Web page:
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Home > Hardware Reviews > PC Parts

Monday, September 03, 2012
Crucial 4GB DDR3 SO-DIMM Memory kit

1. Crucial 2x2GB DDR3 SO-DIMM

Crucial's name has become synonymous with memory and recently SSDs. The company's 2x2GB of DDR3 SO-DIMM memory kit ( CT51264BC1067) has recenty fell into our hands and today we are running some basic benchmarks with it in order to give you a rough idea of what you should expect from this product, especially is you are about to upgrade the memory of your notebook or mini PC.


  • Module Size: 4GB kit (2GBx2)
  • Package: 204-pin SODIMM
  • Feature: DDR3 PC3-8500
  • Specs: DDR3 PC3-8500
  • CL=7
  • Unbuffered
  • DDR3-1066
  • 1.5V
  • 256Meg x 64

The memory kit retails into a plastic package standard for memory modules. The product's branding and its main specifications are easily recognized by just looking at the package, as you see in the picture below:

In case you are not familiar with SO-DIMM memory modules, they are not as long as the typical memory installed in your desktop. Their length is smaller but they are also taller, as you see below:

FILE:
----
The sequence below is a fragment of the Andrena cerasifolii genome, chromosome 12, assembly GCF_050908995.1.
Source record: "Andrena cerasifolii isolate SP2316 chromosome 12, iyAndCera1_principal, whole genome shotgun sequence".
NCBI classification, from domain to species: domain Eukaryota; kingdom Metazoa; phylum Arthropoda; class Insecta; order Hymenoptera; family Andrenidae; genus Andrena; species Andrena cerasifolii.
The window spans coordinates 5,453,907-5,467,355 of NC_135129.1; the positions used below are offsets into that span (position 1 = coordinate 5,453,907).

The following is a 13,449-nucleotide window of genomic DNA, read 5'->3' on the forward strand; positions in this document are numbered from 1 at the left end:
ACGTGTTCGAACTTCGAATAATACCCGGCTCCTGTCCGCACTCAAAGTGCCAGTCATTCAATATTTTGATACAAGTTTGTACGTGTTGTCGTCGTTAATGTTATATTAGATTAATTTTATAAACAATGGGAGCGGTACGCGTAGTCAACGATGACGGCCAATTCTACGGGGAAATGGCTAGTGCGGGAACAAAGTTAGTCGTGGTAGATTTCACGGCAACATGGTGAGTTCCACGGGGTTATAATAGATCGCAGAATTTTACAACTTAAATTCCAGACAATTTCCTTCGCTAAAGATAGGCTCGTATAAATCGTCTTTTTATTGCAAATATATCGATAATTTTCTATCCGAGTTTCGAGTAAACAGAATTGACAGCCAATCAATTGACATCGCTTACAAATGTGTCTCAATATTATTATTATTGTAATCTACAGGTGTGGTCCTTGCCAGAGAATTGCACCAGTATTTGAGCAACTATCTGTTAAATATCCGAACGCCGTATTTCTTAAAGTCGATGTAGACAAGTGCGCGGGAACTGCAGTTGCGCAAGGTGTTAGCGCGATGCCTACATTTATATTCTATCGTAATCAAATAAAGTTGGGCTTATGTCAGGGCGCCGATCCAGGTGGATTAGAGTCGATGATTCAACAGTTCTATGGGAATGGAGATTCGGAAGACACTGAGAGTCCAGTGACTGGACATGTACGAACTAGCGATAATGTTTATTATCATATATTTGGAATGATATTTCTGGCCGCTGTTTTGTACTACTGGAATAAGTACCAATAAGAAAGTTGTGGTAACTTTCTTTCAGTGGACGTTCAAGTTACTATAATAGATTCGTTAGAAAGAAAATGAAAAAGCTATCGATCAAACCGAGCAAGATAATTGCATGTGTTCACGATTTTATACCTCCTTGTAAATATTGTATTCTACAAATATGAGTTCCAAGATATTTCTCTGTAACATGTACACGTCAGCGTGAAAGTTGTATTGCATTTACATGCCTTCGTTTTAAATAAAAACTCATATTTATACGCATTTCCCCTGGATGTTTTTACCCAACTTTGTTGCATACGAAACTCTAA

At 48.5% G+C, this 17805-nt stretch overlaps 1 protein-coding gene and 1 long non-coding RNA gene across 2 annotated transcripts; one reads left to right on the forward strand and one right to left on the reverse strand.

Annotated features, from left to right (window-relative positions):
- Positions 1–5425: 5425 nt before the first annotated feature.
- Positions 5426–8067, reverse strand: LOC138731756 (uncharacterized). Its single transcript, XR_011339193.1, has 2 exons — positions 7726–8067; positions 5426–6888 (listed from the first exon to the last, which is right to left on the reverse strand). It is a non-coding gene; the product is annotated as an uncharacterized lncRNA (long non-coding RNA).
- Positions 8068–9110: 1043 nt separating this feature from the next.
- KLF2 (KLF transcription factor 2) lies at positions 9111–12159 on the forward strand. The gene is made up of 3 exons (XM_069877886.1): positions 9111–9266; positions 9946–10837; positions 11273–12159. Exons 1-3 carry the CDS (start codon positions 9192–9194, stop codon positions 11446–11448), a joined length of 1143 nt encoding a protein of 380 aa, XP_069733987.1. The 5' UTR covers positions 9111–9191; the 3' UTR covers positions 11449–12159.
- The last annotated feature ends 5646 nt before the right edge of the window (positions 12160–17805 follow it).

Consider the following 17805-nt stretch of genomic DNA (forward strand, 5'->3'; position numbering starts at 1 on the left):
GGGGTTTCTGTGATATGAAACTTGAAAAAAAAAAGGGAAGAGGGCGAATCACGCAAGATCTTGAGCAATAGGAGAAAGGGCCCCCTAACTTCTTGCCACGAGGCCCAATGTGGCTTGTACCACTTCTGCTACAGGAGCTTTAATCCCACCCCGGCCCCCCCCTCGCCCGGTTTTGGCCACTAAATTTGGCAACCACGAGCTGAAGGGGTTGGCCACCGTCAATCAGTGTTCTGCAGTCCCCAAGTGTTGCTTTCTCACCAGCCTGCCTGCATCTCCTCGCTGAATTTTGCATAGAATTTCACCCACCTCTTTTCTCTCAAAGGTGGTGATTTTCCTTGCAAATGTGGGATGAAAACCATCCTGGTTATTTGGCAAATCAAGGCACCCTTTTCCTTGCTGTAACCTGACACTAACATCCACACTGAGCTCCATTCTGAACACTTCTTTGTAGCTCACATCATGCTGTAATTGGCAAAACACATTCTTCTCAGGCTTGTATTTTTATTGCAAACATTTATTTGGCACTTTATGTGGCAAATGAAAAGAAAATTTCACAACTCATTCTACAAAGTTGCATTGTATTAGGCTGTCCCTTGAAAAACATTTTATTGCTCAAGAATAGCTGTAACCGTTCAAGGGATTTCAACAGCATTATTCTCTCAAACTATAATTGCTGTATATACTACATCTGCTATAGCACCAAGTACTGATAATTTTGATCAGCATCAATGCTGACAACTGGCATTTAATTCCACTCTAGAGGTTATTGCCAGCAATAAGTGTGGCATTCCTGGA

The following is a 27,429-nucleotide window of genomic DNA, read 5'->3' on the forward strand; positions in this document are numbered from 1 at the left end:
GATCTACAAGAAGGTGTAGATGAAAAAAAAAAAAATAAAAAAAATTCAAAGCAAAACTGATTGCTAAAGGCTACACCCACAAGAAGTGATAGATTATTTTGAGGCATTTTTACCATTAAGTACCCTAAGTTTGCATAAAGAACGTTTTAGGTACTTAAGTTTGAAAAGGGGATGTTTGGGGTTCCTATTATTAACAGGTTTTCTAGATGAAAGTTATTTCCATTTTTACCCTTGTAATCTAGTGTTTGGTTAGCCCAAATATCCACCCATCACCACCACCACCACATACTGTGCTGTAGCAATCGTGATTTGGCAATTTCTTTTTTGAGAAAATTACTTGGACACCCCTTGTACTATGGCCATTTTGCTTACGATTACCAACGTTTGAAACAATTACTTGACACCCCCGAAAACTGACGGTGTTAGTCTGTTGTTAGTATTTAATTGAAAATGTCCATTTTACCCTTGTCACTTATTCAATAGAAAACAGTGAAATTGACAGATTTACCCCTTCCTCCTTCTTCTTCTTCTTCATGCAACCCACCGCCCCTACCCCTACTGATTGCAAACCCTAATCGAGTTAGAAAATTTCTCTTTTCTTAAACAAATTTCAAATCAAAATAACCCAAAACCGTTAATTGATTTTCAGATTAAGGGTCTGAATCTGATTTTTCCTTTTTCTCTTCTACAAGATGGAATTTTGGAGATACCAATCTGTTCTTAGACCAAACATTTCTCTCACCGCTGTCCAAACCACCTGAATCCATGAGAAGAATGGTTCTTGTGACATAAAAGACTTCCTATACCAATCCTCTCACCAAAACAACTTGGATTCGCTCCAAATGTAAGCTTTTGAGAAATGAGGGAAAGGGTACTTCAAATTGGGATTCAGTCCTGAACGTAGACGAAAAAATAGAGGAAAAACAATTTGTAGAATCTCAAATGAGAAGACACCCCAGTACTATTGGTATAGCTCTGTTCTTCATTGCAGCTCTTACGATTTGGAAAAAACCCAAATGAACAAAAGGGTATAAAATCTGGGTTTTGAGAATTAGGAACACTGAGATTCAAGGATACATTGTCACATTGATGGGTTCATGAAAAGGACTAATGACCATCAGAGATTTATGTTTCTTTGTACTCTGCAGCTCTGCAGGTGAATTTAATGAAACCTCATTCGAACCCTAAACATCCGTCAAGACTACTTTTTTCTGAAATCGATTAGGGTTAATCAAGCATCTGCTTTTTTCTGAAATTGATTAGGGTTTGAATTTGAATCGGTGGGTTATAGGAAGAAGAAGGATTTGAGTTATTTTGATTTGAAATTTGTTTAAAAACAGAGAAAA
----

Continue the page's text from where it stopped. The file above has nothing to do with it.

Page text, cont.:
There is no reason to add more regarding the typical design of the modules, so let's move to some testing. We installed the modules to a Foxconn nanoPC and a Shuttle XS35GTA V3 mini PC. As we expected the memory was compatible with both devices, so this should most probably be the case with your device.

The CPU-Z software reports that Crucial's memory can be clocked up to 609MHz with CL8, but in most systems will reach a 533MHz (1066Mhz) with CL7 at 1.50V:

More information is provided by the AIDA 64 Extreme software:

Some quick tests with Sisoft Sandra returned the following scores, which are considered typical for this type of memory:

So does it worth it? The answer is yes considering that with just €20 the Crucial CT51264BC1067 will definitely boost the performance of your mini PC or notebook, as it provides 4GB of DDR3-1066MHz memory. Although we are sure you will not face any compatibility issues with your system, it is advised to use Crucial's "Memory Adviser Tool" found at the company's website before buying the memory kit.

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